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Ads in TV Shows Come Under Microscope

FCC announces new plans to examine product placement.

ByABC News
June 27, 2008, 1:57 PM

June 27, 2008— -- "American Idol" judges sip from Coca-Cola cups. The folks on "Extreme Makeover: Home Edition" take a trip to Wendy's. As time-strapped television viewers increasingly zip past ads using digital video recorders, broadcasters try to pay the bills by sneaking advertisements for products into reality shows and sitcoms alike.

"This often subtle but always insidious blurring of the line between content and commerce is an issue not just for the creative community but for the American viewing public as well," said Writer's Guild member Philip Rosenthal, creator and executive producer of "Everybody Loves Raymond," while testifying before Congress on the topic last year.

It's a practice the Federal Communications Commission is now looking into. The FCC Thursday said it would open an investigation into the use of undisclosed paid product placements in broadcast TV shows. The FCC also proposed using a larger font size for its disclosure requirement and requiring that the disclosures air for a certain period of time.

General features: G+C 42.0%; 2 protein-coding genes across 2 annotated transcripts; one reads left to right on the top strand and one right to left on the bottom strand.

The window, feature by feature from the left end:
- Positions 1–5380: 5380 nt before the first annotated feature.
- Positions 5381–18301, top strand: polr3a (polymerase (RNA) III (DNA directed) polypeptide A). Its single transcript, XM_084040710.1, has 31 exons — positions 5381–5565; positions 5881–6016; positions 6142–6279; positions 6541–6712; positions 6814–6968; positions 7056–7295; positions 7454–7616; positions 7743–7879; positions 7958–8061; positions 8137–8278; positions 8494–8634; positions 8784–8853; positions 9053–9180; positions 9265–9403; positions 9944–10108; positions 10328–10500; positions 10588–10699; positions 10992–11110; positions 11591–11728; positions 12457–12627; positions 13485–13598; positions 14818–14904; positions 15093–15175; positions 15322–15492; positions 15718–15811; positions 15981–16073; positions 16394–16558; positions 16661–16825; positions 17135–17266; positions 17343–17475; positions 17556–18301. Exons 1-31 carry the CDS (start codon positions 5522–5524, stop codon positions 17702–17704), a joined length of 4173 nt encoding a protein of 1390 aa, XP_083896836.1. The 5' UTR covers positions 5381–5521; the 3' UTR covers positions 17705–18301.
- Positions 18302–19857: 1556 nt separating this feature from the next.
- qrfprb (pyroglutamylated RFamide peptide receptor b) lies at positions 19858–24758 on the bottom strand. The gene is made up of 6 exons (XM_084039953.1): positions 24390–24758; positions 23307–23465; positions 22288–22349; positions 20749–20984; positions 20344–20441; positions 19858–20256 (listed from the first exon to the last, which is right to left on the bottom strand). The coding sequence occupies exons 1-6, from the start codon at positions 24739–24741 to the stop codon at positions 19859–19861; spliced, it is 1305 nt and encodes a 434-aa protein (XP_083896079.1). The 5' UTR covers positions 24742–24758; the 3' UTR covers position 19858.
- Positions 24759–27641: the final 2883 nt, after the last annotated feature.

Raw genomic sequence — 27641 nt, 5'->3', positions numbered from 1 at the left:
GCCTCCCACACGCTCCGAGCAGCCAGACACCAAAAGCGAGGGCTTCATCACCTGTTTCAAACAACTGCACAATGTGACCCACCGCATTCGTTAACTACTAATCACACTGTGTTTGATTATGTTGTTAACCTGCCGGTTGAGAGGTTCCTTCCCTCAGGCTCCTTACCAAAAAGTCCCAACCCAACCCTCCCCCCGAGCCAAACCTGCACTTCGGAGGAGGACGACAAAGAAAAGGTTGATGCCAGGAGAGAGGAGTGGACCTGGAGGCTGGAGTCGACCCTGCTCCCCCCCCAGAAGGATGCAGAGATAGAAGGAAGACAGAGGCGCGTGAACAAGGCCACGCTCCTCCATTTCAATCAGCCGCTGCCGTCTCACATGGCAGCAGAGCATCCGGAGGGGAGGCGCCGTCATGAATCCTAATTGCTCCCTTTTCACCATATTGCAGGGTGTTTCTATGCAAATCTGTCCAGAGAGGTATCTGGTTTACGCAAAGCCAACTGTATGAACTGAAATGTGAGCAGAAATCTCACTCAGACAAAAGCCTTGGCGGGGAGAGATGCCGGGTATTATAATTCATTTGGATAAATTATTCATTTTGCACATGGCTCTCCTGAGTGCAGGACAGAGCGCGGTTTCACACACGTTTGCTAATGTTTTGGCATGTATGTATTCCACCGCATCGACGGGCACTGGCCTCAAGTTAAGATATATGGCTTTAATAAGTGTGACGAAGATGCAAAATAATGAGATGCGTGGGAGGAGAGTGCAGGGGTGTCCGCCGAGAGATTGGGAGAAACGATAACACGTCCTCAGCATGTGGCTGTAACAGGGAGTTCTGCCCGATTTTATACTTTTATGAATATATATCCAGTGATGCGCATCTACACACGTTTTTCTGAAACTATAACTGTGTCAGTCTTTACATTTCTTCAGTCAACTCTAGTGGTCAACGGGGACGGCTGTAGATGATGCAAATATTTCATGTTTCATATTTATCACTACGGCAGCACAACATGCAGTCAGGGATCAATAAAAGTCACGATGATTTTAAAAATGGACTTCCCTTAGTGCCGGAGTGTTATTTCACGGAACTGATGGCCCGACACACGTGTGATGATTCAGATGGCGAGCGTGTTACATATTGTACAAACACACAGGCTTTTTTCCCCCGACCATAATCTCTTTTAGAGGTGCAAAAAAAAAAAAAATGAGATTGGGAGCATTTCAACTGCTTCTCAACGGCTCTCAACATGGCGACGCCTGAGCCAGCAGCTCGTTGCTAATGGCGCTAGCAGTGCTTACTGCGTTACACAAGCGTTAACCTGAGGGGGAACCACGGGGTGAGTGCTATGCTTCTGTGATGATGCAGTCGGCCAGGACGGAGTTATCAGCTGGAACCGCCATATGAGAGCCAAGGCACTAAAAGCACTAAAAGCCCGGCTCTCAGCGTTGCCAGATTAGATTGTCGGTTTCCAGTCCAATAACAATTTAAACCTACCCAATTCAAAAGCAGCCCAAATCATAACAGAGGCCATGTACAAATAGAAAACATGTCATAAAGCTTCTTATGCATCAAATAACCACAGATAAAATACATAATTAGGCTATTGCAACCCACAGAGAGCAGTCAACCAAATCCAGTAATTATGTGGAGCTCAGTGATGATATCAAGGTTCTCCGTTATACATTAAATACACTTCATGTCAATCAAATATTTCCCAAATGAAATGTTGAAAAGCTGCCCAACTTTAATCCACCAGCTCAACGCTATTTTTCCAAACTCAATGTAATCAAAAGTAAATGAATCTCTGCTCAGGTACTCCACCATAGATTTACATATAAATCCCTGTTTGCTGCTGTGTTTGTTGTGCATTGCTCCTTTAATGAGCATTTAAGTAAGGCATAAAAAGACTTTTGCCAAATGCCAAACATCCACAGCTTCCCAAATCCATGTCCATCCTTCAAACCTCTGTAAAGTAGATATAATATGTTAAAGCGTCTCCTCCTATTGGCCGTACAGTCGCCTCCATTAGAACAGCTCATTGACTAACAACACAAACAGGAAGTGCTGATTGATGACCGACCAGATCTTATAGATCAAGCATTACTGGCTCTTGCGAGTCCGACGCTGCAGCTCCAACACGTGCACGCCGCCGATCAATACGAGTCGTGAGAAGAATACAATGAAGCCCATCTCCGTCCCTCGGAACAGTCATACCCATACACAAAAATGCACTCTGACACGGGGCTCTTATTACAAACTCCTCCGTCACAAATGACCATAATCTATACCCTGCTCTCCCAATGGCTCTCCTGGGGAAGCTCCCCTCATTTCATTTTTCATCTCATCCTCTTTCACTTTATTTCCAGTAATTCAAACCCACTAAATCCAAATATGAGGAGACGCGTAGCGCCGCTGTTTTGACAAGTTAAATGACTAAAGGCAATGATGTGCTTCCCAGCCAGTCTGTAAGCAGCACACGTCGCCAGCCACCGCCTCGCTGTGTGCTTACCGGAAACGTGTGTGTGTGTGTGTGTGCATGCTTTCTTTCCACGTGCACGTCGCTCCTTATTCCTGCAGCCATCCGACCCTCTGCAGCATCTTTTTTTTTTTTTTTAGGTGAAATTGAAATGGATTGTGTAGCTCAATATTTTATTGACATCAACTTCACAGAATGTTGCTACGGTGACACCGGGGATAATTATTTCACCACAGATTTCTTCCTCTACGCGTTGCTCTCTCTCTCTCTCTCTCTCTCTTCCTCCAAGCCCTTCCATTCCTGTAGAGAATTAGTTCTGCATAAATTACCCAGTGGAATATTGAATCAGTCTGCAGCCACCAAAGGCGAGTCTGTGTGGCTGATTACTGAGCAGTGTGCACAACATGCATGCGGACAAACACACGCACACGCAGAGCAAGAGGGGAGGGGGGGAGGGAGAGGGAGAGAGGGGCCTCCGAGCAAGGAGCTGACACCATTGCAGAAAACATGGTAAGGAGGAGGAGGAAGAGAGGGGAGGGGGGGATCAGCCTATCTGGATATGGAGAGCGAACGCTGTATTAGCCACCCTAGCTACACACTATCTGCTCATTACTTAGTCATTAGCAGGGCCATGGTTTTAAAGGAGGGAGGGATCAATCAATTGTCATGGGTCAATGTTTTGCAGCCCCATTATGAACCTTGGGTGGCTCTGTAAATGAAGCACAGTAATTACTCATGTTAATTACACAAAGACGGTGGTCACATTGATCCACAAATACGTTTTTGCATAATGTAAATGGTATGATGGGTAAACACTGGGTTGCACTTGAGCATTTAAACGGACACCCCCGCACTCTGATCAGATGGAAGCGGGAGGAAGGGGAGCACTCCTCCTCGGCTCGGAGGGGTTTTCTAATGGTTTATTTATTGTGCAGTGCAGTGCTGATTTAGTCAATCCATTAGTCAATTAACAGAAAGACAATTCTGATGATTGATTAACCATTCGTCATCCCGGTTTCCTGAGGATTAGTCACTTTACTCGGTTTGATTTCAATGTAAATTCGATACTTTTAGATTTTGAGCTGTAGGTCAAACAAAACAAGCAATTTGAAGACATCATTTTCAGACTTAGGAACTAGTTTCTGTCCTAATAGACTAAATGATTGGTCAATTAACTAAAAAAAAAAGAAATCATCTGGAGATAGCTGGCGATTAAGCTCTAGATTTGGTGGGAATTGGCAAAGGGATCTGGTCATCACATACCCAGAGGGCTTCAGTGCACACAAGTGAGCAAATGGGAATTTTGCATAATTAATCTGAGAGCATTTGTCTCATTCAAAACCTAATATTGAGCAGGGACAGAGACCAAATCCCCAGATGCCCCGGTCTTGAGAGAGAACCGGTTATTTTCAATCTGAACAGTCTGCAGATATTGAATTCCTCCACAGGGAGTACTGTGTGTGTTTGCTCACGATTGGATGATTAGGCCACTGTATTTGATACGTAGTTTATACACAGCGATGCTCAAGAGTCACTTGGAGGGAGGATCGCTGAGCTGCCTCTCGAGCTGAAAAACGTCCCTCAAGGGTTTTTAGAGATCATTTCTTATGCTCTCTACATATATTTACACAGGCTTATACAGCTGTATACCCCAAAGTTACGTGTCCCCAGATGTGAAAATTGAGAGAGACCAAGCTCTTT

"I believe it is important for consumers to know when someone is trying to sell them something," FCC Chairman Kevin Martin said Thursday.

According to the Nielsen Co.'s media research, prime-time product placements on broadcast networks rose 39 percent in the first three months of this year, from the comparable period in 2007. There were more than 117,000 brand occurrences on cable and broadcast networks in January, February and March of 2008, Nielsen found.

The trend has prompted consumer groups to push the FCC to investigate product placement and integration. The Writer's Guild of America-West, a group of 7,500 television, film and new media members, also hopes the FCC will re-examine the issue.

The Writer's Guild has asked the FCC to make new rules to eliminate the practice entirely in news and children's programming, and to ensure that product placement arrangements are disclosed in other broadcast television programs in specific ways.